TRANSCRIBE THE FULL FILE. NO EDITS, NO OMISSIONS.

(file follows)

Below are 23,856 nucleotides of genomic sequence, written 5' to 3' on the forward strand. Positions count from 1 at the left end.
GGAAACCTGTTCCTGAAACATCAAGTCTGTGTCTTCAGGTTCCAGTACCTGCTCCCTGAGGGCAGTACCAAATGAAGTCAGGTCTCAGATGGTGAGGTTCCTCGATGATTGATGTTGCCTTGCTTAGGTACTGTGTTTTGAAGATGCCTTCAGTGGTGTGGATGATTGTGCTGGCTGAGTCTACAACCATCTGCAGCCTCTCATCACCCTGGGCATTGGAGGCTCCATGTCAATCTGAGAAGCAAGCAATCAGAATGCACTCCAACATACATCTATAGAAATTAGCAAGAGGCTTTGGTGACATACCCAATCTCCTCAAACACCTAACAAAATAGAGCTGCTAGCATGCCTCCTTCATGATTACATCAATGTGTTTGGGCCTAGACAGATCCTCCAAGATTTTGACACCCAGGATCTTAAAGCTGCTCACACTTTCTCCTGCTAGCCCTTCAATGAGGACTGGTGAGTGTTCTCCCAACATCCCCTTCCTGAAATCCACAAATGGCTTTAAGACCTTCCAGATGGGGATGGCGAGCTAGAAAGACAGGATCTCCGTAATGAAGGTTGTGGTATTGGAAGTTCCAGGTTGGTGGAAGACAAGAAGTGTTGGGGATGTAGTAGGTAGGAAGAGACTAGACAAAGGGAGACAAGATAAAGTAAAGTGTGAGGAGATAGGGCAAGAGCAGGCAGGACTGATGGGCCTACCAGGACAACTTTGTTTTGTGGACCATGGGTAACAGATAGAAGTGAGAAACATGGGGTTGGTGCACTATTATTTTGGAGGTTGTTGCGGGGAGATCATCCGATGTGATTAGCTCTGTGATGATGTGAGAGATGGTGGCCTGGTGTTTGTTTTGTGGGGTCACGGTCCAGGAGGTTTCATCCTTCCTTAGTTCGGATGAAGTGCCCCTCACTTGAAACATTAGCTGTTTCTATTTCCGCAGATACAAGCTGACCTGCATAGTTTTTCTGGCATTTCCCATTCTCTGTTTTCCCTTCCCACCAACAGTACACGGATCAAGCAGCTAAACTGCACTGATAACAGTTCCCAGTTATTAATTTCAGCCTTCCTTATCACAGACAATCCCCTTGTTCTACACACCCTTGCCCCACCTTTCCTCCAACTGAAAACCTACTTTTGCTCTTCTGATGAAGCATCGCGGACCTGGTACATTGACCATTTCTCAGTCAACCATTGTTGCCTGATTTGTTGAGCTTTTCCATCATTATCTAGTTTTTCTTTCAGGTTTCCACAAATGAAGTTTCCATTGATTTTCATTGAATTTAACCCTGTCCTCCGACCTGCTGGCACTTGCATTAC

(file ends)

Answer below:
Below are 23,856 nucleotides of genomic sequence, written 5' to 3' on the forward strand. Positions count from 1 at the left end.
GGAAACCTGTTCCTGAAACATCAAGTCTGTGTCTTCAGGTTCCAGTACCTGCTCCCTGAGGGCAGTACCAAATGAAGTCAGGTCTCAGATGGTGAGGTTCCTCGATGATTGATGTTGCCTTGCTTAGGTACTGTGTTTTGAAGATGCCTTCAGTGGTGTGGATGATTGTGCTGGCTGAGTCTACAACCATCTGCAGCCTCTCATCACCCTGGGCATTGGAGGCTCCATGTCAATCTGAGAAGCAAGCAATCAGAATGCACTCCAACATACATCTATAGAAATTAGCAAGAGGCTTTGGTGACATACCCAATCTCCTCAAACACCTAACAAAATAGAGCTGCTAGCATGCCTCCTTCATGATTACATCAATGTGTTTGGGCCTAGACAGATCCTCCAAGATTTTGACACCCAGGATCTTAAAGCTGCTCACACTTTCTCCTGCTAGCCCTTCAATGAGGACTGGTGAGTGTTCTCCCAACATCCCCTTCCTGAAATCCACAAATGGCTTTAAGACCTTCCAGATGGGGATGGCGAGCTAGAAAGACAGGATCTCCGTAATGAAGGTTGTGGTATTGGAAGTTCCAGGTTGGTGGAAGACAAGAAGTGTTGGGGATGTAGTAGGTAGGAAGAGACTAGACAAAGGGAGACAAGATAAAGTAAAGTGTGAGGAGATAGGGCAAGAGCAGGCAGGACTGATGGGCCTACCAGGACAACTTTGTTTTGTGGACCATGGGTAACAGATAGAAGTGAGAAACATGGGGTTGGTGCACTATTATTTTGGAGGTTGTTGCGGGGAGATCATCCGATGTGATTAGCTCTGTGATGATGTGAGAGATGGTGGCCTGGTGTTTGTTTTGTGGGGTCACGGTCCAGGAGGTTTCATCCTTCCTTAGTTCGGATGAAGTGCCCCTCACTTGAAACATTAGCTGTTTCTATTTCCGCAGATACAAGCTGACCTGCATAGTTTTTCTGGCATTTCCCATTCTCTGTTTTCCCTTCCCACCAACAGTACACGGATCAAGCAGCTAAACTGCACTGATAACAGTTCCCAGTTATTAATTTCAGCCTTCCTTATCACAGACAATCCCCTTGTTCTACACACCCTTGCCCCACCTTTCCTCCAACTGAAAACCTACTTTTGCTCTTCTGATGAAGCATCGCGGACCTGGTACATTGACCATTTCTCAGTCAACCATTGTTGCCTGATTTGTTGAGCTTTTCCATCATTATCTAGTTTTTCTTTCAGGTTTCCACAAATGAAGTTTCCATTGATTTTCATTGAATTTAACCCTGTCCTCCGACCTGCTGGCACTTGCATTAC